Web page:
Ms. Sakaguchi’s handwritten police statement was appended to an agreed statement of facts, which said that it was “admitted for the truth of its contents”. As noted, in the statement Ms. Sakaguchi wrote that the complainant made statements to her, notably that she did not know her captor (“the Sakaguchi hearsay”).
 The Crown sought to adduce the complainant’s statements to the police (“the police hearsay”) under the principled exception to the hearsay rule as set out in R v Khan,  2 SCR 531. The trial judge denied the application because the Crown had not established necessity: there was no evidence the complainant had been notified of the trial date, had refused to testify or was unavailable to attend court.
 The trial judge then suggested the police hearsay could be admissible under the res gestae exception. He afforded counsel the opportunity to make submissions on point; they did so in writing.
... He found the police hearsay statement was trustworthy as it had been made while the police struggled to release the complainant from restraints and to take her to hospital; the stress and pressure of the event was ongoing, such that there was no time to concoct or to fabricate. Accordingly, he concluded the police hearsay met all the elements of a res gestae exception.
The Agreed Statement of Facts
 Some of the problems in this trial originated in the format of the agreed statement of facts. Where a fact is admitted, the trier of fact must accept it as proved. The best practice for counsel drafting an agreed statement of facts is to state precisely the facts that are being admitted. There is no need to provide the evidence that supports those facts; indeed, doing so can give rise to confusion.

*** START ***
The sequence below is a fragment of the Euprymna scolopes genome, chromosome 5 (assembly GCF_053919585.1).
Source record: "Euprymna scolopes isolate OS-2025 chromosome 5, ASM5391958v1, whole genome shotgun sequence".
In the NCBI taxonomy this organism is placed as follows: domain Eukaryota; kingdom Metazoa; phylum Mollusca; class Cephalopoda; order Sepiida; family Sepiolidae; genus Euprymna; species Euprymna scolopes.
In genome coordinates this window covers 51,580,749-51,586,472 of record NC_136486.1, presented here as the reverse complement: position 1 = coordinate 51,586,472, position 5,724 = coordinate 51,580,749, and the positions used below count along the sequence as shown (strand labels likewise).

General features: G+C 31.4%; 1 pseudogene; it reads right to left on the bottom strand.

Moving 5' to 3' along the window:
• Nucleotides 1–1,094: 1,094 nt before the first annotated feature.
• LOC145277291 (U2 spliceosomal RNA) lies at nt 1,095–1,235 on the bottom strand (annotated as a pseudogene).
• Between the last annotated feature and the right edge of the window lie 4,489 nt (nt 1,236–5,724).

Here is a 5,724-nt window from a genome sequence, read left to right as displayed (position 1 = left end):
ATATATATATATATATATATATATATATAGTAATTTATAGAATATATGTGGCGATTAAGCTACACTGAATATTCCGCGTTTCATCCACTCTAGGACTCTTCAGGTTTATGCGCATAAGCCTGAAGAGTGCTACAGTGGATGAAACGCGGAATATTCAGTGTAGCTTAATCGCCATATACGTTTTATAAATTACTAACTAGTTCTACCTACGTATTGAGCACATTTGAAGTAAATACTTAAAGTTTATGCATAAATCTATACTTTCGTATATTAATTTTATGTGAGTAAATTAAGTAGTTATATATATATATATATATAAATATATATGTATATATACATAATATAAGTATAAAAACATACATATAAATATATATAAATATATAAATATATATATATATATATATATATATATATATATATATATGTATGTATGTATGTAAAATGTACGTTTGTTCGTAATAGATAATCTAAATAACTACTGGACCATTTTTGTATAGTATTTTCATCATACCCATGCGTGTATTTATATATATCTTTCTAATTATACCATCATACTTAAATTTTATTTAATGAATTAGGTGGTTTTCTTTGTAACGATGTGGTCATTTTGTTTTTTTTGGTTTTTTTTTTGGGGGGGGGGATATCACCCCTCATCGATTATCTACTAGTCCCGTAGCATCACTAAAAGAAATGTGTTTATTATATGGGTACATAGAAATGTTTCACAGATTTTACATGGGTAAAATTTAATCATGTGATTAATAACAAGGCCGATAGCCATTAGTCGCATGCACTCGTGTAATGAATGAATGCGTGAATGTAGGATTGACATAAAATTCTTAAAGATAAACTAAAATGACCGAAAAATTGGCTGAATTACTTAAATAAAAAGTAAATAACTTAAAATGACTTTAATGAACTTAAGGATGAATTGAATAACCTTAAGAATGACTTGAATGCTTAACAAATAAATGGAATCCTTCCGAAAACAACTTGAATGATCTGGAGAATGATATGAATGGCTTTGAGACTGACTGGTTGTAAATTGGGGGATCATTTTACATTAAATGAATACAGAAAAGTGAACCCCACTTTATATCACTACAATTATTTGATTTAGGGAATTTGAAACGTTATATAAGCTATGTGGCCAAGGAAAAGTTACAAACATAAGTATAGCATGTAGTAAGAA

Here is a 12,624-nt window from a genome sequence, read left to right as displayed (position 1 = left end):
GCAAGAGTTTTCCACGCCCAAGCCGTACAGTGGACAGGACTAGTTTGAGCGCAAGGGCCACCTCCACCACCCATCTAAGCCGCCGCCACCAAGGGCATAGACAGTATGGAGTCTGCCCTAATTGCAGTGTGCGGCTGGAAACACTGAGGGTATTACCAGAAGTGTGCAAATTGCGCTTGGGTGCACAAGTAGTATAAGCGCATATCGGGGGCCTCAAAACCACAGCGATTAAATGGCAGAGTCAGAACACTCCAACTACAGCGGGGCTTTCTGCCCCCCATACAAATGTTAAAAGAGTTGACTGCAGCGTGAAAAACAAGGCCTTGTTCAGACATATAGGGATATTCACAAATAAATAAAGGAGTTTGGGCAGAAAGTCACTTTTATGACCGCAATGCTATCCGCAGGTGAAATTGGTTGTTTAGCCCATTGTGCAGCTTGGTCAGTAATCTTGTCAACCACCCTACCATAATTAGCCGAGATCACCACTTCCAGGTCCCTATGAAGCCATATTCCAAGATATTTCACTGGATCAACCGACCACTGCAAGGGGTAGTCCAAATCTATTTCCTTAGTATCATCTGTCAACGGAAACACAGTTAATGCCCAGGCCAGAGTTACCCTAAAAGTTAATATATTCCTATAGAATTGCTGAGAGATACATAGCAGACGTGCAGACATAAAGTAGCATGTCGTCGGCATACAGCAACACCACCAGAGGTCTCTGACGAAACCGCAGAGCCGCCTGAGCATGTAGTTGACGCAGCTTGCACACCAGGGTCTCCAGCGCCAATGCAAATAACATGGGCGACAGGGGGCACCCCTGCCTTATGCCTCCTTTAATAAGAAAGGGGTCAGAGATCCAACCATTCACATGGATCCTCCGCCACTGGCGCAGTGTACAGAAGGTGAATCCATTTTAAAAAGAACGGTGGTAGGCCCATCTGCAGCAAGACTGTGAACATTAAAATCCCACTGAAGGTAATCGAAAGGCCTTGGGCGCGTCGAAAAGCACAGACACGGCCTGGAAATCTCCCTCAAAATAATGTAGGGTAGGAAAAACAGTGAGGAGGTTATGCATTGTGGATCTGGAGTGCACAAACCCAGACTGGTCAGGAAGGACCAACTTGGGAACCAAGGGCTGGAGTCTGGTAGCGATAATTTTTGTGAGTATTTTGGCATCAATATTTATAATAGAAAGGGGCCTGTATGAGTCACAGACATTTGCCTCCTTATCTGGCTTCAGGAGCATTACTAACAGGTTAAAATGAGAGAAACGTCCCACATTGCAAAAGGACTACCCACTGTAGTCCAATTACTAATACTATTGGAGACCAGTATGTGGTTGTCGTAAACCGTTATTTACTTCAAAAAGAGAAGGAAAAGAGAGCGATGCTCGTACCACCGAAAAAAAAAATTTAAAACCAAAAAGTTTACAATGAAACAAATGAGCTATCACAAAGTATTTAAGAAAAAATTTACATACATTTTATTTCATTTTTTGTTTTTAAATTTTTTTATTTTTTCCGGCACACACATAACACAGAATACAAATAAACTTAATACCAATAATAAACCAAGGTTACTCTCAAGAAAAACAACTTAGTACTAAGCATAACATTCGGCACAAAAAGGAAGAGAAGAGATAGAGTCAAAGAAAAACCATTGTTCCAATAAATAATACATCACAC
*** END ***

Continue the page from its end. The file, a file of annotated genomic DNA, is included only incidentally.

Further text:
Here, the agreed statement of facts referred to the attached handwritten statement of Ms. Sakaguchi and stated that it was admitted for the truth of its contents. An agreement to admit a piece of evidence for the truth of its contents typically means that counsel agree the evidence is admissible, such that the trier of fact can consider the evidence for the truth of its contents. That is, the trier can consider that piece of evidence in the context of all the evidence and assign weight to it as the trier sees fit. By contrast, an admitted fact is intended to be taken as such conclusively without further weighing.
 The second source of confusion arising from the agreed statement of facts was that Ms. Sakaguchi’s handwritten statement contained hearsay statements made by the complainant. There was no indication in the agreed statement of facts as to how that hearsay was to be treated.